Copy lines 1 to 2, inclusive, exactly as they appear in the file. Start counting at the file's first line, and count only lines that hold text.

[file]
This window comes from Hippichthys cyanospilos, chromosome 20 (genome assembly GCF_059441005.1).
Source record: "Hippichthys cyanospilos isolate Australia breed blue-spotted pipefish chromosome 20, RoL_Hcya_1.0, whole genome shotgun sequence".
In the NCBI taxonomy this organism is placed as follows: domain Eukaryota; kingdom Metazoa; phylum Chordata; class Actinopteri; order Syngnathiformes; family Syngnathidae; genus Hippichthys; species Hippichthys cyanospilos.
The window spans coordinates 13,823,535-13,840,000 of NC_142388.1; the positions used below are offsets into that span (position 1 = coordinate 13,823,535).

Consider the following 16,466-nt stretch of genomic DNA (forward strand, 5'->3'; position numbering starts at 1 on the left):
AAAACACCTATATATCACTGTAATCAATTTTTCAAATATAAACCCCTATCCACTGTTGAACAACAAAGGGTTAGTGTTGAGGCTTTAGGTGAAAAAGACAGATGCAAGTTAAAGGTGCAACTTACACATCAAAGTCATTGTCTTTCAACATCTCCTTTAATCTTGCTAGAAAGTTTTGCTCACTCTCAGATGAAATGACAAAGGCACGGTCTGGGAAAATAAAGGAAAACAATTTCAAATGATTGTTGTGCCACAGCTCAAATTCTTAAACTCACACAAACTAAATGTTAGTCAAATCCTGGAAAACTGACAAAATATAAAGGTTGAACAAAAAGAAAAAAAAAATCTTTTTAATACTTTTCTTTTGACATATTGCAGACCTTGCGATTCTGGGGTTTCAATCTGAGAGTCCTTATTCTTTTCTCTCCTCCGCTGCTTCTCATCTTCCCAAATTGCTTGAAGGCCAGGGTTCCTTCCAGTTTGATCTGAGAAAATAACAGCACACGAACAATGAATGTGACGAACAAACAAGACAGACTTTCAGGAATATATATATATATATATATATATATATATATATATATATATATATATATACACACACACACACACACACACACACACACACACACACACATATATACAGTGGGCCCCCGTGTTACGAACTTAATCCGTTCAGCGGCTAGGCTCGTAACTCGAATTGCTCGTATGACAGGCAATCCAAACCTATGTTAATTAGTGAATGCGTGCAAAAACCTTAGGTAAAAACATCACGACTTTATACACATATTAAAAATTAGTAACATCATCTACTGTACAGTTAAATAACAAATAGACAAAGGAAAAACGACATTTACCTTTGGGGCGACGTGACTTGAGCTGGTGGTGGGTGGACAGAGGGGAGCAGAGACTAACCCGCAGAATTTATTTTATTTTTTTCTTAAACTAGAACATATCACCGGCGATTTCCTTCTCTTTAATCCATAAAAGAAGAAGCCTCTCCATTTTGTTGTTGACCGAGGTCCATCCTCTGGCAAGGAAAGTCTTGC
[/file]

This window comes from Hippichthys cyanospilos, chromosome 20 (genome assembly GCF_059441005.1).
Source record: "Hippichthys cyanospilos isolate Australia breed blue-spotted pipefish chromosome 20, RoL_Hcya_1.0, whole genome shotgun sequence".